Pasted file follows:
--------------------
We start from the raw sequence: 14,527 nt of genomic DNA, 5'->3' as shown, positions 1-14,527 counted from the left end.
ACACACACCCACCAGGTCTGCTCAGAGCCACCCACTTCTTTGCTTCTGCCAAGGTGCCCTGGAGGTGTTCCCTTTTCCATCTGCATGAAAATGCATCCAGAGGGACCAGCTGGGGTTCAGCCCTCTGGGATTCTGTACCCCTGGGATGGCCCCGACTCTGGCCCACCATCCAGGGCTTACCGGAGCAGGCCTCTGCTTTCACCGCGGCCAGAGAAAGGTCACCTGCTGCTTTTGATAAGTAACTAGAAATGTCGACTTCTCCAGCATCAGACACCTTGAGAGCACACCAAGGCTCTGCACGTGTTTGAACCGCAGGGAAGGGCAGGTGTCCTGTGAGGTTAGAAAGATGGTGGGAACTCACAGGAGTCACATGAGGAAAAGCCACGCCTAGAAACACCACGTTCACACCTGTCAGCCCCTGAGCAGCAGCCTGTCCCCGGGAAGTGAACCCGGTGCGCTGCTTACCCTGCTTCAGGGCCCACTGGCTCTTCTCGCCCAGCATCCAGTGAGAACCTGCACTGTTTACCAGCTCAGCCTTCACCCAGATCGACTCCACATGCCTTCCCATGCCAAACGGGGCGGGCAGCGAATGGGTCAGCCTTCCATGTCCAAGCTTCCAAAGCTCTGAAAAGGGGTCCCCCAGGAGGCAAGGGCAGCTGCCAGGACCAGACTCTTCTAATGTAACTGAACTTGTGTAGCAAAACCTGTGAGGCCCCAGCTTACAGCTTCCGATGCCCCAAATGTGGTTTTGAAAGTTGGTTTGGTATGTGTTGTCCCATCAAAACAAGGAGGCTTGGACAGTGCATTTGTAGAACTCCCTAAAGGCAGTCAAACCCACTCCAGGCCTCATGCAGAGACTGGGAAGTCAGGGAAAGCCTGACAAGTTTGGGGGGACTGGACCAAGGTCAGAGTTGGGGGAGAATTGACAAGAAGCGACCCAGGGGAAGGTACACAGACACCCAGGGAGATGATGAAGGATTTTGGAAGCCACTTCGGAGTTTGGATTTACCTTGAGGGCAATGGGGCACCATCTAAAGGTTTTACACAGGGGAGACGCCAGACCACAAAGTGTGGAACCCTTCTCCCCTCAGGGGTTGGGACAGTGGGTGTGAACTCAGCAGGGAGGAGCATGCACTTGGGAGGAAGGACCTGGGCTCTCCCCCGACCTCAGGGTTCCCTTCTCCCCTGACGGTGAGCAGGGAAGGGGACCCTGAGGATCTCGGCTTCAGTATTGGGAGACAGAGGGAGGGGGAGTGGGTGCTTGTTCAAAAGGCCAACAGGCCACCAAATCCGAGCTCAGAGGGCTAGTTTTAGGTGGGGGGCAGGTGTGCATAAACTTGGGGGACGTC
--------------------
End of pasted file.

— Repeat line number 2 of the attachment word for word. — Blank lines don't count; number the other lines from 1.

ACACACACCCACCAGGTCTGCTCAGAGCCACCCACTTCTTTGCTTCTGCCAAGGTGCCCTGGAGGTGTTCCCTTTTCCATCTGCATGAAAATGCATCCAGAGGGACCAGCTGGGGTTCAGCCCTCTGGGATTCTGTACCCCTGGGATGGCCCCGACTCTGGCCCACCATCCAGGGCTTACCGGAGCAGGCCTCTGCTTTCACCGCGGCCAGAGAAAGGTCACCTGCTGCTTTTGATAAGTAACTAGAAATGTCGACTTCTCCAGCATCAGACACCTTGAGAGCACACCAAGGCTCTGCACGTGTTTGAACCGCAGGGAAGGGCAGGTGTCCTGTGAGGTTAGAAAGATGGTGGGAACTCACAGGAGTCACATGAGGAAAAGCCACGCCTAGAAACACCACGTTCACACCTGTCAGCCCCTGAGCAGCAGCCTGTCCCCGGGAAGTGAACCCGGTGCGCTGCTTACCCTGCTTCAGGGCCCACTGGCTCTTCTCGCCCAGCATCCAGTGAGAACCTGCACTGTTTACCAGCTCAGCCTTCACCCAGATCGACTCCACATGCCTTCCCATGCCAAACGGGGCGGGCAGCGAATGGGTCAGCCTTCCATGTCCAAGCTTCCAAAGCTCTGAAAAGGGGTCCCCCAGGAGGCAAGGGCAGCTGCCAGGACCAGACTCTTCTAATGTAACTGAACTTGTGTAGCAAAACCTGTGAGGCCCCAGCTTACAGCTTCCGATGCCCCAAATGTGGTTTTGAAAGTTGGTTTGGTATGTGTTGTCCCATCAAAACAAGGAGGCTTGGACAGTGCATTTGTAGAACTCCCTAAAGGCAGTCAAACCCACTCCAGGCCTCATGCAGAGACTGGGAAGTCAGGGAAAGCCTGACAAGTTTGGGGGGACTGGACCAAGGTCAGAGTTGGGGGAGAATTGACAAGAAGCGACCCAGGGGAAGGTACACAGACACCCAGGGAGATGATGAAGGATTTTGGAAGCCACTTCGGAGTTTGGATTTACCTTGAGGGCAATGGGGCACCATCTAAAGGTTTTACACAGGGGAGACGCCAGACCACAAAGTGTGGAACCCTTCTCCCCTCAGGGGTTGGGACAGTGGGTGTGAACTCAGCAGGGAGGAGCATGCACTTGGGAGGAAGGACCTGGGCTCTCCCCCGACCTCAGGGTTCCCTTCTCCCCTGACGGTGAGCAGGGAAGGGGACCCTGAGGATCTCGGCTTCAGTATTGGGAGACAGAGGGAGGGGGAGTGGGTGCTTGTTCAAAAGGCCAACAGGCCACCAAATCCGAGCTCAGAGGGCTAGTTTTAGGTGGGGGGCAGGTGTGCATAAACTTGGGGGACGTC